Fort Campbell, KY – Driving on Fort Campbell can seem rather simple to the soldiers and civilians who are on post every day.

To a military police officer responding to an emergency situation, ordinary intersections or a vehicle pulling out of a parking lot could become dangerous obstacles. Being prepared for these contingencies when conducting their duties and expecting the unexpected is one of several exercises the MPs train on during their Law Enforcement Training Seminar.

Soldiers with the 716th Military Police Battalion, 101st Sustainment Brigade, prepare to negotiate a driving obstacle on Saber Army Airfield as part of their Law Enforcement Training Seminar. (Courtesy Photo)

Soldiers with the 716th Military Police Battalion, 101st Sustainment Brigade, prepare to negotiate a driving obstacle on Saber Army Airfield as part of their Law Enforcement Training Seminar. (Courtesy Photo)

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Soldier Charged with Aggravated Assault, Attempted Murder

 

Fort Campbell KY, 101st Airborne DivisionFort Campbell, KY – A Fort Campbell Soldier has been charged with attempted murder and three counts of assault following an incident December 21st on Fort Campbell.

Charges were preferred December 22nd, 2010 against Staff Sgt. Ian J. Kriebel, 35, under the Uniform Code of Military Justice alleging the following offenses:

Charge I: Violation Of The UCMJ, Article 80 (Attempted Murder) Specification: In that Staff Sergeant Ian Kriebel, U.S. Army, did, at or near Fort Campbell, Kentucky, on or about 21 December 2010, with premeditation, attempt to murder (an on-duty Military Policeman) by stabbing him repeatedly with a knife and that such acts would have resulted in the commission of premeditated murder except for the unexpected intervening circumstance of (the Military Policeman) shooting him. «Read the rest of this article»

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Two Soldiers air-lifted following on-post incident

 

Fort Campbell KY, 101st Airborne DivisionFort Campbell, KY – Two Fort Campbell Soldiers were airlifted to a Nashville hospital following an early morning incident on Fort Campbell.

One of the Soldiers was an on-duty Military Police officer on routine patrol when he reportedly stopped to question a Soldier and an altercation ensued. The Military Police Officer was stabbed during the altercation and the suspect was shot.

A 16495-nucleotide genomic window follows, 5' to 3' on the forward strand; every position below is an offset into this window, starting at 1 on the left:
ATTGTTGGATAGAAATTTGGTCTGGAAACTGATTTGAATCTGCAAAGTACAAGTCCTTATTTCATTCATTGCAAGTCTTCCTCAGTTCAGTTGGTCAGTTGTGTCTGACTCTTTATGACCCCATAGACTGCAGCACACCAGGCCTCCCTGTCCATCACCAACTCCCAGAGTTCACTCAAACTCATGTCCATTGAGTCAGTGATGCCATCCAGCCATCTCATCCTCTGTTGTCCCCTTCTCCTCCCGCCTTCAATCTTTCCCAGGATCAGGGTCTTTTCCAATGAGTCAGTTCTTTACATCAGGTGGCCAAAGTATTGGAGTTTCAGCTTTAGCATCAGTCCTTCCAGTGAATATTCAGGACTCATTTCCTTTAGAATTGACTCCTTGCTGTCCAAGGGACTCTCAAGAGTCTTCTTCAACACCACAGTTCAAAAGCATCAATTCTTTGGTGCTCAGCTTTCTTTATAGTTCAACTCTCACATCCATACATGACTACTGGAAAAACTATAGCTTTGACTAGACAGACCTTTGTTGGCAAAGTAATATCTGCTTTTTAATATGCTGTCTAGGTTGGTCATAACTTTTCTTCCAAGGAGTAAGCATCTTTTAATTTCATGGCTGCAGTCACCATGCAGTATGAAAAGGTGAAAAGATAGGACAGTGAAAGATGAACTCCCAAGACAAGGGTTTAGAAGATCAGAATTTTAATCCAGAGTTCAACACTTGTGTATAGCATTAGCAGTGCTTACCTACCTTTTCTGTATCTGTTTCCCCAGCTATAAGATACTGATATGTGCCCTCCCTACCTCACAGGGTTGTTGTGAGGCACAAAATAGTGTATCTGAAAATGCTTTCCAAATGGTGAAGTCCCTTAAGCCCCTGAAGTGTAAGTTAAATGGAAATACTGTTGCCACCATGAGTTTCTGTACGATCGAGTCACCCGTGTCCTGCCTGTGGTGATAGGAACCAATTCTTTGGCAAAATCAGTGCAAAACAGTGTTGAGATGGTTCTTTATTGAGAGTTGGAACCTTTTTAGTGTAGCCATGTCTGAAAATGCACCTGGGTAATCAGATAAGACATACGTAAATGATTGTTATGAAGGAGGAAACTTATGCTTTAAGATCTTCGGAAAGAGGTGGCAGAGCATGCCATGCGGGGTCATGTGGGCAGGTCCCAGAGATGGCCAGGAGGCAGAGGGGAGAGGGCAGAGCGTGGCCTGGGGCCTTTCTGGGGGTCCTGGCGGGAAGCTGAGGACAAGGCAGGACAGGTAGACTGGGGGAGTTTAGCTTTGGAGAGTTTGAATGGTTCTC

The incident is under investigation by Special Agents from the U.S. Army Criminal Investigation Command.

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Military police intensify traffic enforcement efforts

 

Written by U.S. Army Sgt. Brent C. Powell 3rd Brigade, 101st Airborne Division

Fort Campbell KY, 101st Airborne Division PatchKhowst Province, Afghanistan – Accidents happen. They happen every day, not only throughout the United States, but also in combat zones.

Statistics show that accidents in Afghanistan and Iraq are responsible for more injuries and deaths than those sustained in combat.

With those kinds of numbers in mind, military police stepped up their efforts to enforce traffic rules and regulations at Forward Operating Base Salerno by conducting a traffic checkpoint July 30th.

U.S. Air Force Staff Sgt. Amber R. Perez (right), a native of Vancouver, WA, and a security forces patrolman with the 655th Air Expeditionary Squadron, gives an identification card back to a Task Force Rakkasan Soldier on Camp Salerno during a recent vehicle safety enforcement  checkpoint.  (Photo by U.S. Army Sgt. Brent C. Powell, 3rd Brigade, 101st Airborne Division)

U.S. Air Force Staff Sgt. Amber R. Perez (right), a native of Vancouver, WA, and a security forces patrolman with the 655th Air Expeditionary Squadron, gives an identification card back to a Task Force Rakkasan Soldier on Camp Salerno during a recent vehicle safety enforcement checkpoint. (Photo by U.S. Army Sgt. Brent C. Powell, 3rd Brigade, 101st Airborne Division)

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Fort Campbell responds to WMD attack during training exercise

 

A suspicious package is found outside the headquarters of the 101st Airborne Division… The call goes out… Emergency crews and first responders are mobilized… A second package is found. White powder… 21 soldiers may be injured … or have been contaminated… Facts are slowly coming in… The area is cordoned off… A decontamination station is setup… EOD responds…

This was training but it could have easily been real

This was just training, but it could have easily been real

If this were a real world situation and the emergency responders at Fort Campbell were not properly trained, confusion would be the order of the day. But due to realistic training exercises like the one held today, they are indeed ready to handle a real world WMD situation anywhere on the military base.

Danny Green served the role of the Site Coordinator. He also serves as the Emergency Manager for Fort Campbell. He explained that this is an ongoing exercise involving the Southeast Homeland Security Region, complete with fake intelligence. “It (the exercise) tests the emergency responders capabilities in a real world situation,” he said «Read the rest of this article»